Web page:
Whose story will go on?
What a visit to the Titanic museum in Branson taught me about preserving immigrant stories.
Hello, readers! School starts next week, so as summer comes to an end, I want to share a trio of travel-related stories I encountered this year, starting with a visit to Branson in late June. Next week, I want to tell you about the new First Americans Museum in Oklahoma.
(Yes, I saw “Barbie,” but I need some time to process the deep grief and ancestral connection I felt, especially during that last scene, before I write about it. *insert GIF of me ugly crying*)
I hope you’re staying cool this August! And thank you, as always, for your support on Substack. I love being part of the indie journalism movement; stories like this are excellent examples of pieces I might otherwise pitch to outside publications but instead publish here, directly to you.
Until next week,
Branson is a strange little place, and not where I thought I’d get a reminder about the importance of preserving immigrant stories.
Population 13,000, this tourist hub nestled in the Missouri Ozarks draws nearly 10 million tourists a year.
Every time I visit, I feel a little bit like a local, only because my dad went to high school there, my parents met at Silver Dollar City, and my great-grandmother and great aunts and uncles lived there when I was a child growing up nearby.
So, every few years, we’ll take a nostalgia-filled trip to Branson when I visit my mom, but I’ve never found much that I felt like writing about.
But that changed this year when I went to the Titanic Museum Attraction just days after the OceanGate implosion that killed five people en route to have their own encounter with this captivating shipwreck.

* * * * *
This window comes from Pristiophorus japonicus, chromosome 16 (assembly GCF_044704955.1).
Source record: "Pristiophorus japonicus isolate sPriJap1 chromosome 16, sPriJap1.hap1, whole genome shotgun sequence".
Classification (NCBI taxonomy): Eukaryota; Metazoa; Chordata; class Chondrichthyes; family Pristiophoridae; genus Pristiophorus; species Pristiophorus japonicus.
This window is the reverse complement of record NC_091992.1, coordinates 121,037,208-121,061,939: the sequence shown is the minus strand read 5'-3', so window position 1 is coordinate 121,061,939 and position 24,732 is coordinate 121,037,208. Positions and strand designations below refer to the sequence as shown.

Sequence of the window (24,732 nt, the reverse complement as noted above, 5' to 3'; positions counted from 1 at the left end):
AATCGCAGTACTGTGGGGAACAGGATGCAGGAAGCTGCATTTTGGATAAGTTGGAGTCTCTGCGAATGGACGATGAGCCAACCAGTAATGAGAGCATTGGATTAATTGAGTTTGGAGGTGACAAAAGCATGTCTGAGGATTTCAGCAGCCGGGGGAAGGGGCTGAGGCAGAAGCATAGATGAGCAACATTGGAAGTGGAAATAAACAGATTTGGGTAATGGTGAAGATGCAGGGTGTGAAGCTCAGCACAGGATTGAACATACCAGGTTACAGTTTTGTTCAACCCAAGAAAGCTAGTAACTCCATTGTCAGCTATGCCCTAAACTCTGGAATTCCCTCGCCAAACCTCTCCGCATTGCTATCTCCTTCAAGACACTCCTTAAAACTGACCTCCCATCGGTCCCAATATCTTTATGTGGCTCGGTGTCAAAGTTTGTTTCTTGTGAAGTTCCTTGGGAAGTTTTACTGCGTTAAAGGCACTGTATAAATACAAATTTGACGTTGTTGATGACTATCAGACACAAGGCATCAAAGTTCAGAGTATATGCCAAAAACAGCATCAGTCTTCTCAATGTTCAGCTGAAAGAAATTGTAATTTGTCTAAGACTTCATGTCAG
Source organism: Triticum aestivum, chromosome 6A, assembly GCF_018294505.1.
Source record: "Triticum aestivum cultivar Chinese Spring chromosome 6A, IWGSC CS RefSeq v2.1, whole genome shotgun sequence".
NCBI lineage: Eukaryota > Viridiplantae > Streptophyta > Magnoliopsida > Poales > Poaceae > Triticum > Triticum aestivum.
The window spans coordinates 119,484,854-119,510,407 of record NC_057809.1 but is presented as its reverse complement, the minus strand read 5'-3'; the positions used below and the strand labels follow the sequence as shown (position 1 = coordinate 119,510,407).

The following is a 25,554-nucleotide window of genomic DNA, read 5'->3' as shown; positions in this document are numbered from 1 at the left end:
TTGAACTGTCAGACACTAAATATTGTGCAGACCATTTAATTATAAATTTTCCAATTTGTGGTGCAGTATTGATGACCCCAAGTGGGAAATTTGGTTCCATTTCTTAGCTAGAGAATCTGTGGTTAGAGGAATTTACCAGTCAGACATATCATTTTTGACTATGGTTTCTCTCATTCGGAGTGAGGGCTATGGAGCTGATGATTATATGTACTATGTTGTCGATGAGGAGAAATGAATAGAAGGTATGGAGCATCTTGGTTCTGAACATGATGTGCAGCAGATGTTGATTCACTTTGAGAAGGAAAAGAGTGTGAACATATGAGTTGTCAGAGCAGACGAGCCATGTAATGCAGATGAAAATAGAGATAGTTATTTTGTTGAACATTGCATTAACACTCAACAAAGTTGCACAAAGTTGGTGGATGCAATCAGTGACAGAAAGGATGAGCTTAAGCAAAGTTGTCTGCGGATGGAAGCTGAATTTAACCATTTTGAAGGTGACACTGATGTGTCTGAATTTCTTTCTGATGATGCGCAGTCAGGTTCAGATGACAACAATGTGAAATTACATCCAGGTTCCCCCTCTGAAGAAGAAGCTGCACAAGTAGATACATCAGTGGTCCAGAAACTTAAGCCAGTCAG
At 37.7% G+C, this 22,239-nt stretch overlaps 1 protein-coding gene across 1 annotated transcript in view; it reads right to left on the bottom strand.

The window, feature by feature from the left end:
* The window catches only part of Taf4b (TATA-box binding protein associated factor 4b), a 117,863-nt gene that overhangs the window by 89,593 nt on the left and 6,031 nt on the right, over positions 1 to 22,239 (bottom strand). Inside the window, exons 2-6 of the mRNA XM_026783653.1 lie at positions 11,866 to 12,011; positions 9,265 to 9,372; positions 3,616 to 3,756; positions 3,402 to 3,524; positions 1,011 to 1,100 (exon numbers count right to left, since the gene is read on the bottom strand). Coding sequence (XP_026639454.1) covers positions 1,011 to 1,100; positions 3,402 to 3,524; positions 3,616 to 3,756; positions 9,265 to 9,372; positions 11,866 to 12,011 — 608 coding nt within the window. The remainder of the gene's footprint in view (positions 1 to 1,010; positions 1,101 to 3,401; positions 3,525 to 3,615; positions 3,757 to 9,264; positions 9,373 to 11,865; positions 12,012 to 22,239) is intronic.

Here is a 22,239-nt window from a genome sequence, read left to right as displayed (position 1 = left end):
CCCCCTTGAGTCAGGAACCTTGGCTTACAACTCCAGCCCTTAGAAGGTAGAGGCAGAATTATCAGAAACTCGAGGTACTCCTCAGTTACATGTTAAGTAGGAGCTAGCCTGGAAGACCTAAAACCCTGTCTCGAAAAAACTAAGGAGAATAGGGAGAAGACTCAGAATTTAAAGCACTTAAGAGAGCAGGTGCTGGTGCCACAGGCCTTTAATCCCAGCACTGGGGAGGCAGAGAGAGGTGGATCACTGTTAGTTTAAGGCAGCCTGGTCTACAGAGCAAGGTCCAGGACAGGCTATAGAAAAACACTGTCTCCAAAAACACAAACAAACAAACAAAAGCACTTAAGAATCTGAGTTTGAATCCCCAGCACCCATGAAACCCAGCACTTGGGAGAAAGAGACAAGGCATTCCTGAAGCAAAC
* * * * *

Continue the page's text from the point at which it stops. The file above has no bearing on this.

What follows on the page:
As a kid growing up in the wake of Bob Ballard’s discovery of the Titanic, I don’t remember a time when I wasn’t interested in the Titanic, but I am not the kind of person who wants to see the shipwreck itself or relics pulled up from the bottom of the sea.
But this ship-shaped museum that opened 17 years ago in the heart of Route 76 doesn’t feature relics pulled up from the bottom of the sea.
Instead, and to my surprise, it showcases the stories of the passengers and the outsized ship itself through some 400 artifacts that were associated with the Titanic, from letters sent from the first leg of the maiden journey and items pulled from the surface in the days after the wreckage to photos and personal effects from survivors and their descendants.
What I was most intrigued by wasn’t the wooden deck chair — only one of seven in existence — or a cork life jacket featuring signatures of survivors, but the somber reverence the museum had for the passengers and crew who died and those who survived that day.
Unlike the “Titanic” movie, which focused mainly on the first class experience, the museum gives the second and third class passengers equal billing.
Titanic had passengers from more than 40 countries, including 118 people traveling from Sweden, which was a voyage my own ancestors made twenty years earlier. They traveled on much smaller ships but likely carried the same hopes and fears as the nearly 1,000 would-be immigrants on Titanic.
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